By Daniel Stefanski |
Democrat Governor Katie Hobbs vetoed a bill that would have enhanced protections for newborn infants, angering Arizona Legislative Republicans who sent the legislation to her Office.
Hobbs vetoed SB 1600, sponsored by Senator Janae Shamp, which would have required “any infant who is born alive to be treated as a legal person under Arizona laws and have the same rights to medically appropriate and reasonable care and treatment.” The bill also would have required “any health care professional present, when an infant is born alive, to take all medically appropriate actions to preserve the life and health of the born alive infant.”
Hobbs explained her reasoning for the veto in a letter to Arizona President Warren Petersen, writing: “The bill is uniformly opposed by the medical community and interferes with the relationship between a patient and doctor. It’s simply not the state’s role to make such difficult medical decisions for patients. As a candidate I promised to veto any bill that interferes with the reproductive rights of Arizonans. As Governor, I intend to make good on that promise.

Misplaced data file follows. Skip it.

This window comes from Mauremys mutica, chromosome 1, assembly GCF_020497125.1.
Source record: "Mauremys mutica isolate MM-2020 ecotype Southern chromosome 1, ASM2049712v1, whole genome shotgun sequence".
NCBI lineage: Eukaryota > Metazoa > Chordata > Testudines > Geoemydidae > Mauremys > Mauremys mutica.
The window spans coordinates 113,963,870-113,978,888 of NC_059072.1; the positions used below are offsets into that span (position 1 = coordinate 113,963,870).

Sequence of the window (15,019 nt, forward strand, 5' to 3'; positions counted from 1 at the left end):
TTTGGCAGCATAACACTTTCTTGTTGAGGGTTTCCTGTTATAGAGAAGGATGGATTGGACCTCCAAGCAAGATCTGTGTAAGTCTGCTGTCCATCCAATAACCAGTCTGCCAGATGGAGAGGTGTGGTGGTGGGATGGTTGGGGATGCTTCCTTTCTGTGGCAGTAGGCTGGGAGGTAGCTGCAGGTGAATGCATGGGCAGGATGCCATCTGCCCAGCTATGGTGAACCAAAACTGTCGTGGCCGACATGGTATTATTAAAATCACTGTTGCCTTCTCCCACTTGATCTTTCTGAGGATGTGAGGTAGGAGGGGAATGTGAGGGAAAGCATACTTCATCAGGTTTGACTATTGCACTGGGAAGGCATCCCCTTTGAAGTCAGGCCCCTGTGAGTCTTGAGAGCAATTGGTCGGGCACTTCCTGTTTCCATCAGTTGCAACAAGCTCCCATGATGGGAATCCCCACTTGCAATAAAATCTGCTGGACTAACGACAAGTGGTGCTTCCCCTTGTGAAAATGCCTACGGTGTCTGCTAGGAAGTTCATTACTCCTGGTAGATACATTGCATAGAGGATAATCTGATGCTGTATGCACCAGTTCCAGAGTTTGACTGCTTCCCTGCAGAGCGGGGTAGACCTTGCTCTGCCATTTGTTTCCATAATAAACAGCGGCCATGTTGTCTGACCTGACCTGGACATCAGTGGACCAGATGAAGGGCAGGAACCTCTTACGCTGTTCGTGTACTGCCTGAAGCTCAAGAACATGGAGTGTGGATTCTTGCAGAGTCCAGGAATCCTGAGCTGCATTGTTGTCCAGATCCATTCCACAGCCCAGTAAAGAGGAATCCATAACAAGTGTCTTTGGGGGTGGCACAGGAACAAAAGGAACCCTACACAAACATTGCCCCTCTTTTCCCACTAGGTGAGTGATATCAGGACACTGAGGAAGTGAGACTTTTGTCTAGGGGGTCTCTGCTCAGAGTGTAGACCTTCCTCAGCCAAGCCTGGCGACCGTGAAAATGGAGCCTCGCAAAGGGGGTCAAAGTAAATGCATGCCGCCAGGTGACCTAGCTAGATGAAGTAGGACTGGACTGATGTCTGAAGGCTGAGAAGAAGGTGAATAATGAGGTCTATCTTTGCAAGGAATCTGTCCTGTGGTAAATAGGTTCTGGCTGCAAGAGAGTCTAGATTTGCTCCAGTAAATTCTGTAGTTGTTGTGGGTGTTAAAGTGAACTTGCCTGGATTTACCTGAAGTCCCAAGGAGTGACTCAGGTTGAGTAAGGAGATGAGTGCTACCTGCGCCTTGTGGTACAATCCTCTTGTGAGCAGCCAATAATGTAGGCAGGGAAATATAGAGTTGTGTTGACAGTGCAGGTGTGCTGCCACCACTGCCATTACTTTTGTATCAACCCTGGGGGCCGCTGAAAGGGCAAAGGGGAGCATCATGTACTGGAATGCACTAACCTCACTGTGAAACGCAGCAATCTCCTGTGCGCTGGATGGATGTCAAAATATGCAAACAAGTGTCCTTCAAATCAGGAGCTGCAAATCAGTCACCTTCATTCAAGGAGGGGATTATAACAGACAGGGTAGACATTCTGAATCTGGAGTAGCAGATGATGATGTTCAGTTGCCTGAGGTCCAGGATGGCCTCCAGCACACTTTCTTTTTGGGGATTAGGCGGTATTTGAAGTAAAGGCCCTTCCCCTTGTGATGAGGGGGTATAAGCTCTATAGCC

But the bill sponsor, Senator Shamp, wasn’t having any of the governor’s justification for her veto. Shamp released her own statement shortly after the action, saying, “Governor Hobbs has refused to carry out the scheduled execution of death row inmate, Aaron Gunches, in order to preserve his life after being convicted of a brutal murder. It’s sickening that she doesn’t feel the same about keeping innocent babies alive. In reality, death by neglect is murder. Healthcare professionals should be required to take action to preserve the life and health of a living, breathing baby. Appropriate medical care ranges from the most invasive to comfort care, and under no circumstances should that ever not be offered. Quite frankly, it’s atrocious that I would even need to write legislation to protect our state’s most vulnerable lives.”
During the legislative process, SB 1600 first passed the Senate Health and Human Services Committee with a party-line vote of 4-3, and then the full chamber by a tally of 16-13 (with one Democrat member not voting). The bill was then transmitted to the House, where the Health and Human Services Committee approved its clearance 5-4. The full chamber then gave the legislation a green light with a 32-26 vote (with two Democrat members not voting). Democrat Representative Lydia Hernandez was the lone member of her party to side with Republicans in voting for this bill.
Before the governor’s veto, representatives from the American Civil Liberties Union of Arizona, Arizona National Organization for Women, State Conference NAACP, and Planned Parenthood Advocates of Arizona (among others) registered their opposition to the bill; while representatives from the Arizona Catholic Conference and Center for Arizona Policy urged legislators to support the proposal.
Daniel Stefanski is a reporter for AZ Free News. You can send him news tips using this link.